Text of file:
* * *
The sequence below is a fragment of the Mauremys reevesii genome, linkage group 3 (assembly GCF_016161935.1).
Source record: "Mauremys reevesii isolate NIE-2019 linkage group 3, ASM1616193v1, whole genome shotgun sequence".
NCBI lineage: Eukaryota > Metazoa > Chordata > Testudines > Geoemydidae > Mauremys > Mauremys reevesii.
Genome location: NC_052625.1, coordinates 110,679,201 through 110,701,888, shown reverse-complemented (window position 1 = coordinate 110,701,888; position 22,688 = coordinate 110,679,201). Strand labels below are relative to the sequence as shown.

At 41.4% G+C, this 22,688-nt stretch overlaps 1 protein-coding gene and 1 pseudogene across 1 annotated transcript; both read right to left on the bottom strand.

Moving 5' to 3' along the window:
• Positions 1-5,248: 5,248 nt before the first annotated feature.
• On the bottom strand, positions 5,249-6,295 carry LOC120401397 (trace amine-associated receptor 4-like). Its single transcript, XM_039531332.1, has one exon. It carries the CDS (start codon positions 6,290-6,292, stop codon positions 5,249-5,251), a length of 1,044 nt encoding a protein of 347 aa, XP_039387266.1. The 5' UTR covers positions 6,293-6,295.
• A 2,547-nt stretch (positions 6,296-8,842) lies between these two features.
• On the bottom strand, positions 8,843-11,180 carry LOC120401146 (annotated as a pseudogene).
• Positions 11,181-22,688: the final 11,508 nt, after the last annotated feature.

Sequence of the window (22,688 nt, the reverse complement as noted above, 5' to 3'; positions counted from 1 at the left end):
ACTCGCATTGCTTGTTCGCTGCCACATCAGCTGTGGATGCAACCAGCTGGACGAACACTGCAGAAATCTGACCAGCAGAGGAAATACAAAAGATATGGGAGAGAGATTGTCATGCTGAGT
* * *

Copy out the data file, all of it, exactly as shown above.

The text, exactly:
The sequence below is a fragment of the Mauremys reevesii genome, linkage group 3 (assembly GCF_016161935.1).
Source record: "Mauremys reevesii isolate NIE-2019 linkage group 3, ASM1616193v1, whole genome shotgun sequence".
NCBI lineage: Eukaryota > Metazoa > Chordata > Testudines > Geoemydidae > Mauremys > Mauremys reevesii.
Genome location: NC_052625.1, coordinates 110,679,201 through 110,701,888, shown reverse-complemented (window position 1 = coordinate 110,701,888; position 22,688 = coordinate 110,679,201). Strand labels below are relative to the sequence as shown.

At 41.4% G+C, this 22,688-nt stretch overlaps 1 protein-coding gene and 1 pseudogene across 1 annotated transcript; both read right to left on the bottom strand.

Moving 5' to 3' along the window:
• Positions 1-5,248: 5,248 nt before the first annotated feature.
• On the bottom strand, positions 5,249-6,295 carry LOC120401397 (trace amine-associated receptor 4-like). Its single transcript, XM_039531332.1, has one exon. It carries the CDS (start codon positions 6,290-6,292, stop codon positions 5,249-5,251), a length of 1,044 nt encoding a protein of 347 aa, XP_039387266.1. The 5' UTR covers positions 6,293-6,295.
• A 2,547-nt stretch (positions 6,296-8,842) lies between these two features.
• On the bottom strand, positions 8,843-11,180 carry LOC120401146 (annotated as a pseudogene).
• Positions 11,181-22,688: the final 11,508 nt, after the last annotated feature.

Sequence of the window (22,688 nt, the reverse complement as noted above, 5' to 3'; positions counted from 1 at the left end):
ACTCGCATTGCTTGTTCGCTGCCACATCAGCTGTGGATGCAACCAGCTGGACGAACACTGCAGAAATCTGACCAGCAGAGGAAATACAAAAGATATGGGAGAGAGATTGTCATGCTGAGT